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Is a calorie deficit necessary for weight loss?

You've probably heard that a calorie deficit is needed for weight loss. But what does that really mean? This article explores calorie deficits, the role of different foods, the accuracy of calorie counting, and building muscle while losing weight.

Nicol Ingram
Nicol Ingram
Health coach
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Is a calorie deficit necessary for weight loss?

The concept of a 'calorie deficit' is a well-known principle in the world of weight loss.

It involves using more calories than we consume, creating a shortfall that forces our body to tap into its fuel stores for energy. However, despite its popularity, there is still a lot of confusion surrounding this approach.

The crucial question is whether this traditional weight loss method is effective in helping us achieve and maintain our desired weight loss goals.

In this article, we'll take a closer look at what a calorie deficit actually is, which types of food have high calories and which types have low calories, how calorie counting works, and whether you can build muscle in a calorie deficit. But first, let's understand how to navigate a calorie deficit in the best way.

How to navigate calorie deficits

Losing weight by being in a calorie deficit usually requires both increasing physical activity and reducing food intake.

One popular approach to achieving this is to count calories, both for food intake (calories in) and physical activity (calories out). Calorie trackers are often used to calculate the number of calories an individual needs to consume per day to lose weight. These trackers help to keep track of the calories consumed and ensure that the target is not exceeded. However, this process may not be as straightforward as it appears, and several important factors must be taken into account.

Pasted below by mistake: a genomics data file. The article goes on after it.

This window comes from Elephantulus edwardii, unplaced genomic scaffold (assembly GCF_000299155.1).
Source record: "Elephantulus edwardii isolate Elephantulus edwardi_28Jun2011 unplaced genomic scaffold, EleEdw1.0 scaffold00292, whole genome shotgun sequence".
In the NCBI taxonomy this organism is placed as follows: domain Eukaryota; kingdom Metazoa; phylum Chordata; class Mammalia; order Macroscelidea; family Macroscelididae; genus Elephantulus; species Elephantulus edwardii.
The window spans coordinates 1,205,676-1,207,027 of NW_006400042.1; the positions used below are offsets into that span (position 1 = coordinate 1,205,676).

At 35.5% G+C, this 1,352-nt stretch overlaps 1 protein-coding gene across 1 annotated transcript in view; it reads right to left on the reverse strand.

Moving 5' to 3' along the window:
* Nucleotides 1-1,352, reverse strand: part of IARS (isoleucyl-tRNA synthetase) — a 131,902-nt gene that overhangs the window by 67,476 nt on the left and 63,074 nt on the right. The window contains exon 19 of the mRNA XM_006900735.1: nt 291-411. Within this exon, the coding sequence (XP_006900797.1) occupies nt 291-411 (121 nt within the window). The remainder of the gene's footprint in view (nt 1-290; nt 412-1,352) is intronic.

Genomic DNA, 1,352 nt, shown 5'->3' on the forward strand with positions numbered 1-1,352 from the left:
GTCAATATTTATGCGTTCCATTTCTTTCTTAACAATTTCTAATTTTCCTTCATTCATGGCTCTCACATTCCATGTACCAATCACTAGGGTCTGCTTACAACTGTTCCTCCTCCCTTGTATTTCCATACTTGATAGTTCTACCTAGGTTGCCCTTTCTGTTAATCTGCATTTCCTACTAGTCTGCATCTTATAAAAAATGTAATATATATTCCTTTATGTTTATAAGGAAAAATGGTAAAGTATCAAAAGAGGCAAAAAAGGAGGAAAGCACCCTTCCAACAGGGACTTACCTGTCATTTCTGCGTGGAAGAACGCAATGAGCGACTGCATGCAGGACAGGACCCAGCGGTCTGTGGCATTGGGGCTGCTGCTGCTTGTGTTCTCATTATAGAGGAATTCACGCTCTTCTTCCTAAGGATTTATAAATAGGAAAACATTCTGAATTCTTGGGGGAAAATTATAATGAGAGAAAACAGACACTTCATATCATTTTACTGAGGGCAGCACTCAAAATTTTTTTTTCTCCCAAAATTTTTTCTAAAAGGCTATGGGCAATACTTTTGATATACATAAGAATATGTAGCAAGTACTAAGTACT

One major drawback of relying on calorie calculators and trackers is their inaccuracy.

These tools fail to consider individual factors that impact your metabolic rate and energy expenditure, such as:

  • Dieting history
  • Health conditions
  • Body composition

Additionally, the calorie information provided on food packaging or through tracking apps is often not entirely reliable. This is because the calorie count is typically determined in a lab setting, rather than in humans. Our complex digestive systems make it challenging to extract every calorie from the food we eat, particularly from whole plant-based foods.

Relying solely on food apps or our own counting abilities may lead to over or underconsumption of food, which can cause stress and increase the likelihood of developing unhealthy eating patterns. When we have limited resources, it can be challenging to make healthy food choices, which can lead to feelings of failure and a reliance on willpower alone.

This can create a sense of restriction and make it even harder to maintain a balanced diet

What actually is a calorie deficit?

To lose weight, it's essential to be in a "calorie deficit". Which means that you must consume fewer calories than your body burns.

This is based on the process of calorie or energy metabolism. When we consume more calories than our body needs, it stores the excess energy for later use. The stored energy comes into play when we are eating less than usual, or when we fast (like when you're asleep). However, if we consistently consume more calories than we need, our body will store the excess energy, leading to weight gain over time.